Impact:
A combination of sweetpotato planting material, agronomic training and nutrition education has helped millions of rural families improve their food and nutrition security. (Credit CIP/I. Corthier)

Next-generation breeding:
Research assistant Monica Santayana works on a project to crossbreed potato and its wild relatives (Crop Trust/M. Major).

Stopping sweetpotato pathogens:
Scientist Barack Wanjawa tests the LAMP assay for sweetpotato viruses in Kenya (KALRO/A. Mulwa).

Triple advantage:
By storing sweetpotatoes in dry sand and using them to produce planting material, farmers are able to plant and harvest the nutritious crop earlier (CIP/M. Cherinet).

Potatoes for prosperity:
Farmer Doris Kagendo Gikunda, of Meru county, with the high-yielding CIP potato variety Unica (CIP/V. Atakos).

Sweet resilience:
Thousands of farmers received sweetpotato planting material to replace crops destroyed by Cyclone Idai (CIP/I. Corthier).

Asian appetites:
Nutrition education in Bangladesh (CIP/S.Quinn)

CIP at a glance:
Credit CIP/H. Rutherford

CIP in CGIAR:
Credit CIP/I. Corthier

Board of Trustees:
Credit CIP/J.Torres

July 2020 

CREDITS

Discovery to Impact
Science-based solutions for global challenges

International Potato Center | Annual Report 2019
© 2020, International Potato Center
ISSN 0256-6311
DOI: 10.4160/02566311/2018
Hecho el Depósito Legal en la Biblioteca Nacional del Perú  N° 2005-9640 

Readers are encouraged to quote or reproduce material from this report. As copyright holder, CIP requests acknowledgement and a copy of the publication where the citation or material appears. Please send this to the Communications Department at the address below.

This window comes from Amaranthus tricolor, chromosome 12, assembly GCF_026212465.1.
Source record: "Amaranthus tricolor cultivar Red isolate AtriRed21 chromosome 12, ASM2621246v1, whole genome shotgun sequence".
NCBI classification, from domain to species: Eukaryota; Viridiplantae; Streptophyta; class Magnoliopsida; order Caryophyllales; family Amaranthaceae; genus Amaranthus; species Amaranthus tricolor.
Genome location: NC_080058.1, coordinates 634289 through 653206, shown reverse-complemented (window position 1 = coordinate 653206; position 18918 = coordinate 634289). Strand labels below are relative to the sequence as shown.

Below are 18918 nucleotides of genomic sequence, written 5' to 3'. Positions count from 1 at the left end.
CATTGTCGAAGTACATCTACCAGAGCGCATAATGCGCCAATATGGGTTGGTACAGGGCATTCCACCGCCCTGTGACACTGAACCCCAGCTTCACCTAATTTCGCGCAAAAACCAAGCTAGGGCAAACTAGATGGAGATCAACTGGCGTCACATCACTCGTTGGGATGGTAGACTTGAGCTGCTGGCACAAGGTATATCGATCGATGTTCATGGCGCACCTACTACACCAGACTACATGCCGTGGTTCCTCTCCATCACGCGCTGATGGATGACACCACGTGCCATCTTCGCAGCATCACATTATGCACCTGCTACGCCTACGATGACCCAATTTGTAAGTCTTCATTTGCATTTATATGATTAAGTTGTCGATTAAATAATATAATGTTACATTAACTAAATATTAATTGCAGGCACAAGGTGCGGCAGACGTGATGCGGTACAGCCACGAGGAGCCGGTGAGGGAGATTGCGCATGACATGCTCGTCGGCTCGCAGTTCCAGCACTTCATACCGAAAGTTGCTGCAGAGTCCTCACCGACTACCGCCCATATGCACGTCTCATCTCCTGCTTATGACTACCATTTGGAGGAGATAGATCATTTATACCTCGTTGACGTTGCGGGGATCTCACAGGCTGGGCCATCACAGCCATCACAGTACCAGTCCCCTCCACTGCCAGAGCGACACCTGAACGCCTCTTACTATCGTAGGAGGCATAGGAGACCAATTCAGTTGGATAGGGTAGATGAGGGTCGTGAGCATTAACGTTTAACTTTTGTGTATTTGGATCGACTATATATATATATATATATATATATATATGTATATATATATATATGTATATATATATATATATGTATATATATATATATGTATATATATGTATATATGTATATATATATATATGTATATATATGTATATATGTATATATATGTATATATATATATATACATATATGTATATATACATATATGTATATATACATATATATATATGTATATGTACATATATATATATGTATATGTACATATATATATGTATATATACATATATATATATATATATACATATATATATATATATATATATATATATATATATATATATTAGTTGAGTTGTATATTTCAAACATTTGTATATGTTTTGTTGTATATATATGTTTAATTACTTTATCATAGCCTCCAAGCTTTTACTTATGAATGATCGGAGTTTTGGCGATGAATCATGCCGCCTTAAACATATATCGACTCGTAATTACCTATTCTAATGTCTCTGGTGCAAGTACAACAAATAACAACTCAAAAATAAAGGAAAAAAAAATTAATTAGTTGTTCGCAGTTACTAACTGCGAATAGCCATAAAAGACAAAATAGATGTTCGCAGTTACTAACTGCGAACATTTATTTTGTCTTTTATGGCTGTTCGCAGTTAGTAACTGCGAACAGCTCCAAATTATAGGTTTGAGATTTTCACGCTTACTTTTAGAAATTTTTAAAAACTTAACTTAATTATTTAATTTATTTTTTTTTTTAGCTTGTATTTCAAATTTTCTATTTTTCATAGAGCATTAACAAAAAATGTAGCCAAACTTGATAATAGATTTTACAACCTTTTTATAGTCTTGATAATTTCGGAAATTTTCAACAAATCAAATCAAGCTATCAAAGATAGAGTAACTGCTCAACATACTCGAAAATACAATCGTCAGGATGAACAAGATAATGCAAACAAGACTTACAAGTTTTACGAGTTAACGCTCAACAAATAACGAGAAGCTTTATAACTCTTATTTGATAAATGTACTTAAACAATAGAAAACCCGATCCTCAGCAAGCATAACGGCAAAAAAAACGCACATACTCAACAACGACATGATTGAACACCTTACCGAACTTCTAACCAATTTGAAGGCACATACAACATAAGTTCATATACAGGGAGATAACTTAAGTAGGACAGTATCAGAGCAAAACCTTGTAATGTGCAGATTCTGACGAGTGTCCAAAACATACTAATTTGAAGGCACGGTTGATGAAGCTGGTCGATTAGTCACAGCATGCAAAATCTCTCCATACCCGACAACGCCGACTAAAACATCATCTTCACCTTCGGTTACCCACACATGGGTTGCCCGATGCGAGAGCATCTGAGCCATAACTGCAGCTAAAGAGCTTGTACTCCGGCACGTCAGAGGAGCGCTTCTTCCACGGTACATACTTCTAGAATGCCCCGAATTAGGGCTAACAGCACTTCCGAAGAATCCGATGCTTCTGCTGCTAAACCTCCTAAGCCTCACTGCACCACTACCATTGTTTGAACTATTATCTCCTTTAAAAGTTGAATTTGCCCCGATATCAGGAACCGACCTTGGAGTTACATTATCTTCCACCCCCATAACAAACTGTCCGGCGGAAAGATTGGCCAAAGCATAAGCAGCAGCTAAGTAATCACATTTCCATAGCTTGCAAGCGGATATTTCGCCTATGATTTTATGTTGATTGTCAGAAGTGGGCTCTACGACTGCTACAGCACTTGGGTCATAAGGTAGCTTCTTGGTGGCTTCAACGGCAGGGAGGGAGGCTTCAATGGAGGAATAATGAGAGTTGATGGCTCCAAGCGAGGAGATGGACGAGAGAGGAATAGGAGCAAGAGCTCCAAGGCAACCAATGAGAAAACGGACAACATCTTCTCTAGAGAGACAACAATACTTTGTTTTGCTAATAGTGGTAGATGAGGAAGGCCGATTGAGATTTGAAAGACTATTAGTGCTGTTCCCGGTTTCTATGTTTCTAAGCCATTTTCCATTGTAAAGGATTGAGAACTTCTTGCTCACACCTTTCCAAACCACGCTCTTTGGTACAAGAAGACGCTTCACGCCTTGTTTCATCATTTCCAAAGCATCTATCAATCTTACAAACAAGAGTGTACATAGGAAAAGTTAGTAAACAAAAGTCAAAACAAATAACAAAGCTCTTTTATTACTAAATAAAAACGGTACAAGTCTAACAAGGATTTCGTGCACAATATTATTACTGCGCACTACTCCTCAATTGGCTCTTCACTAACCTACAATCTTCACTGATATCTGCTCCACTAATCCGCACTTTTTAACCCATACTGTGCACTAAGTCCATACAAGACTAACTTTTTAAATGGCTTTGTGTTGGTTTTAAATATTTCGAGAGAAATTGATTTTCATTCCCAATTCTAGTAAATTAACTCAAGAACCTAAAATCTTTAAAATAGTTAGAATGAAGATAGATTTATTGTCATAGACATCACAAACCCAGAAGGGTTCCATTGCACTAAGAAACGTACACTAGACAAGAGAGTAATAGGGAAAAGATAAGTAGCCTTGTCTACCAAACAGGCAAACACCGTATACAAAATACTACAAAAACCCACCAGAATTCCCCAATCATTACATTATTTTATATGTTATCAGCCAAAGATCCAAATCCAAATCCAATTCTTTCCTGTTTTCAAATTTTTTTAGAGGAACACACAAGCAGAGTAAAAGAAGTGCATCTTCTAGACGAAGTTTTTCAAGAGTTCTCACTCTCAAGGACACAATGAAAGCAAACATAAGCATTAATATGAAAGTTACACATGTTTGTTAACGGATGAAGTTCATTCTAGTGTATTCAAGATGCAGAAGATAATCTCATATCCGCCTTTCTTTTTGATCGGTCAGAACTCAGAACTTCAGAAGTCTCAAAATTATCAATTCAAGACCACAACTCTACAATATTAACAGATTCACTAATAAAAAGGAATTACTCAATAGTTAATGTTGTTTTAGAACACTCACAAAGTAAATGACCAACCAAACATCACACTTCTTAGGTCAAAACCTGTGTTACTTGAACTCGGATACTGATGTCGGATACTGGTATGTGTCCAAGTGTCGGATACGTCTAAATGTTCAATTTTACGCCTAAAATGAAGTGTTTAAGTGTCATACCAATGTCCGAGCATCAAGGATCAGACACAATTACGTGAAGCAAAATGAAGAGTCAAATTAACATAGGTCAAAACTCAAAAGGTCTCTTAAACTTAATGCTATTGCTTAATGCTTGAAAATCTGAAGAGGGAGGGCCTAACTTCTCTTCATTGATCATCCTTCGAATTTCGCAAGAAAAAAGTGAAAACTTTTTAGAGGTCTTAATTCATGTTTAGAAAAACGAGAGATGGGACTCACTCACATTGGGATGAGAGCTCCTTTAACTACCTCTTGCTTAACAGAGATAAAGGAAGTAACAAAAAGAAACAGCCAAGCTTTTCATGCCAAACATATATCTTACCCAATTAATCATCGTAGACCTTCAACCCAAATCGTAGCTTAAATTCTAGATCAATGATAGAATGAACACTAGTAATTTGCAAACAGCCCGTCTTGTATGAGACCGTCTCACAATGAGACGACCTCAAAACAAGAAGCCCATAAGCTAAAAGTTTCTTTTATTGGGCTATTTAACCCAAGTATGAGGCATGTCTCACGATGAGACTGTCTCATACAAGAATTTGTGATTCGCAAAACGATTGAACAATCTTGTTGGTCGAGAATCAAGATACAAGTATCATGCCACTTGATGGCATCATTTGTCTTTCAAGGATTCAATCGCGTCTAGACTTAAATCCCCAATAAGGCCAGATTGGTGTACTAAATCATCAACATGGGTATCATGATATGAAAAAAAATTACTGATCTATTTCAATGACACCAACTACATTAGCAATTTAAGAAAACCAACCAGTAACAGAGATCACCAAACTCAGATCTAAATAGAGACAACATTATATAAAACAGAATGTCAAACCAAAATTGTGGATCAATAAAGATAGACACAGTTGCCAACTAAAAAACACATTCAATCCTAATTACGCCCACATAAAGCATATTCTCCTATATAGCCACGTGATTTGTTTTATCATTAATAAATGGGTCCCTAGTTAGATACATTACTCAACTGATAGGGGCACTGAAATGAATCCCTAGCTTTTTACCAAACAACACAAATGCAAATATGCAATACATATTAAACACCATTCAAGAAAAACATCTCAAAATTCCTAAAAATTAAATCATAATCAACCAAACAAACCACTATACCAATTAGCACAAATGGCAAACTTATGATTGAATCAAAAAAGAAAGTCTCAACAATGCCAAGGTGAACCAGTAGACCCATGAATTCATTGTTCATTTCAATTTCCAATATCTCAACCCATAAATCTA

International Potato Center
Av. La Molina 1895, La Molina, Peru
Apartado 1558, Lima 12, Peru
cip@cgiar.org
www.cipotato.org 

Direction
James Stapleton 

Managing editor
Christopher Butler 

Writing 
David Dudenhoefer (consultant) 

Production coordinator
Cecilia Lafosse 

Multimedia productions
Sara Fajardo
Hugh Rutherford
Isabel Corthier 

Web development
Moises Rosario
Andrea Prado 

Design and infographics
José Enrique Torres 

Photo captions and credits 

Sliders:
Sweetpotato vine distribution in Mozambique (CIP/I. Corthier).
Jan Kreuze in the lab. (Credit CIP/J. Torres).
Genetic markers facilitate breeding resilient potatoes with characteristics local people want. (Credit CIP/H. Rutherford).

Sub-menus:

Discovery:
Jan Kreuze in the lab. (Credit CIP/J. Torres).

Innovation:
Ms Tirhas Woldu and her daughters, of Tigray, Ethiopia, enjoy orange-fleshed sweetpotato. (Credit CIP/A.Frezer).

Impact:
A combination of sweetpotato planting material, agronomic training and nutrition education has helped millions of rural families improve their food and nutrition security. (Credit CIP/I. Corthier).

Next-generation breeding:
Research assistant Monica Santayana works on a project to crossbreed potato and its wild relatives (Crop Trust/M. Major).

Stopping sweetpotato pathogens:
Scientist Barack Wanjawa tests the LAMP assay for sweetpotato viruses in Kenya (KALRO/A. Mulwa).

Triple advantage:
By storing sweetpotatoes in dry sand and using them to produce planting material, farmers are able to plant and harvest the nutritious crop earlier (CIP/M. Cherinet).

Potatoes for prosperity:
Farmer Doris Kagendo Gikunda, of Meru county, with the high-yielding CIP potato variety Unica (CIP/V. Atakos).

Sweet resilience:
Thousands of farmers received sweetpotato planting material to replace crops destroyed by Cyclone Idai (CIP/I. Corthier).

Asian appetites:
Nutrition education in Bangladesh (CIP/S.Quinn).

CIP at a glance:
Credit CIP/H. Rutherford

CIP in CGIAR:
Credit CIP/I. Corthier

Communication data 2019:
Credit CIP/S. Quinn

Board of Trustees:
Credit CIP/J.Torres

July 2020 

ABOUT  | CIP ACHIEVEMENTS | CREDITS

ABOUT  | CIP ACHIEVEMENTS | CREDITS